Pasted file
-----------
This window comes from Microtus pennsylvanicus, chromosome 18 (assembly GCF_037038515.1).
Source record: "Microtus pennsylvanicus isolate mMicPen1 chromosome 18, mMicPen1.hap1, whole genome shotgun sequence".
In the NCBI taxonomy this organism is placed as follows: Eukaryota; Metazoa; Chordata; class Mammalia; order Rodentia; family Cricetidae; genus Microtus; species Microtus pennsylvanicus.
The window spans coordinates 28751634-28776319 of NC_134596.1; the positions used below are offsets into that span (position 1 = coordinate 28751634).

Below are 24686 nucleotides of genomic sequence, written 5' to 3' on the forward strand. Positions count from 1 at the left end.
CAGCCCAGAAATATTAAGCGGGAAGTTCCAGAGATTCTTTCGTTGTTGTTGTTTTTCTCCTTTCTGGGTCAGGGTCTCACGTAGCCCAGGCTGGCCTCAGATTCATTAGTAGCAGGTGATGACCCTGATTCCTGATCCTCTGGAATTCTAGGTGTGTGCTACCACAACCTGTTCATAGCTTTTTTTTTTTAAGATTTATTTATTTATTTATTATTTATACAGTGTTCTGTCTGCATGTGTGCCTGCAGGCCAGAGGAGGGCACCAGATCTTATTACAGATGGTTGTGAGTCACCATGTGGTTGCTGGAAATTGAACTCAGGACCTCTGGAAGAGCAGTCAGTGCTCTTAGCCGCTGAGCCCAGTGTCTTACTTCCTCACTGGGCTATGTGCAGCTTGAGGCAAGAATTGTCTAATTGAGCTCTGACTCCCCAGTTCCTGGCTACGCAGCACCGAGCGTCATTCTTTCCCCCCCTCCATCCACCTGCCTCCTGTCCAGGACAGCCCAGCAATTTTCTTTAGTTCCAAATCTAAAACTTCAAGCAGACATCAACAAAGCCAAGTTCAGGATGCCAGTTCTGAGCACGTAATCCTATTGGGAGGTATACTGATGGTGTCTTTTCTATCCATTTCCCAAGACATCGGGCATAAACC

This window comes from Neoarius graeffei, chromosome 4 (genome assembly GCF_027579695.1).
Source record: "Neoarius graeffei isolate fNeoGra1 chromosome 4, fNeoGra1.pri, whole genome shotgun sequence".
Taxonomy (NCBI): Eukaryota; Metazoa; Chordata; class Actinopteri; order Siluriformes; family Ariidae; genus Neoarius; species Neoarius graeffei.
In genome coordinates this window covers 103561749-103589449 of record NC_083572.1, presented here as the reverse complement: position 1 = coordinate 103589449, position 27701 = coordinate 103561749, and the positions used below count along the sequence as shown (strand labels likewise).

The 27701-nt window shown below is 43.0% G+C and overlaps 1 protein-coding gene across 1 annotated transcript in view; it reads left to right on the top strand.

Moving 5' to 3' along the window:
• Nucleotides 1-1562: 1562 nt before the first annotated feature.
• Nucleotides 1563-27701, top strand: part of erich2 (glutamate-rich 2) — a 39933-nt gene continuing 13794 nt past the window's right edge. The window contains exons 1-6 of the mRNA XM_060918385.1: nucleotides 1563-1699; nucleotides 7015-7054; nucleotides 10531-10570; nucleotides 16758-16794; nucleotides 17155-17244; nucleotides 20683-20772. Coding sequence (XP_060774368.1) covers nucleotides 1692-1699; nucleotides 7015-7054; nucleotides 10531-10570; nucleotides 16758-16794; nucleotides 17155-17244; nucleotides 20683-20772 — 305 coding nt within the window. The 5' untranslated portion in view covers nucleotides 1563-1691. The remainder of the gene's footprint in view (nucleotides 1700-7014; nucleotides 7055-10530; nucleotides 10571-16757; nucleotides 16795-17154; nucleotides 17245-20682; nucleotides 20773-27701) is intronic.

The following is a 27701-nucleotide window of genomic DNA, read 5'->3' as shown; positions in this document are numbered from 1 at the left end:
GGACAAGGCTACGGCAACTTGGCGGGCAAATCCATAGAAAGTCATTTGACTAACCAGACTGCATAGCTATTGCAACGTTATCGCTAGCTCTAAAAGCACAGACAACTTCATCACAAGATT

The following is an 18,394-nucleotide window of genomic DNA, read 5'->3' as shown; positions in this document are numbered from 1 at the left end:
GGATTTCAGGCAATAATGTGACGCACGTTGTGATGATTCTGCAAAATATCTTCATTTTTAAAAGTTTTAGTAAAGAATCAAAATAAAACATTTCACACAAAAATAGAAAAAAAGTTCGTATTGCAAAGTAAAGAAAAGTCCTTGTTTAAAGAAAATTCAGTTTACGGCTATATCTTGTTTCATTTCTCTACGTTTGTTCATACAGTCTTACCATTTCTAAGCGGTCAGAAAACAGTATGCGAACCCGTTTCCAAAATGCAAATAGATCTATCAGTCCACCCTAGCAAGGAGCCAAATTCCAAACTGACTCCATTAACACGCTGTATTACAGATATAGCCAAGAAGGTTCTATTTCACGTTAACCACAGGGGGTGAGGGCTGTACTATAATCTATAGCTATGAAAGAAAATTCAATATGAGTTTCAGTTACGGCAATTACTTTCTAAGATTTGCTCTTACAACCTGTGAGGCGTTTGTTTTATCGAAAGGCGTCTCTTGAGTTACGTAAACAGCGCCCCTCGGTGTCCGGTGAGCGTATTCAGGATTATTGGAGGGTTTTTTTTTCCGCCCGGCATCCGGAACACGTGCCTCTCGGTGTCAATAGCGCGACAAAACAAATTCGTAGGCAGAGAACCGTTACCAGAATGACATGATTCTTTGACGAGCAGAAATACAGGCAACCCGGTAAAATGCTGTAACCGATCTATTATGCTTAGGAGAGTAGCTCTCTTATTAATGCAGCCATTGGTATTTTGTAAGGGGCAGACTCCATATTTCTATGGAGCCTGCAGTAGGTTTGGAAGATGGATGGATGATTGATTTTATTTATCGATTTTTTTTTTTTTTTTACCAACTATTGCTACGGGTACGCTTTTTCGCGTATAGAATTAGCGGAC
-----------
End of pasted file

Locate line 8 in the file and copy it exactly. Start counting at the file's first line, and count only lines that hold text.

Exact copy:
Source record: "Neoarius graeffei isolate fNeoGra1 chromosome 4, fNeoGra1.pri, whole genome shotgun sequence".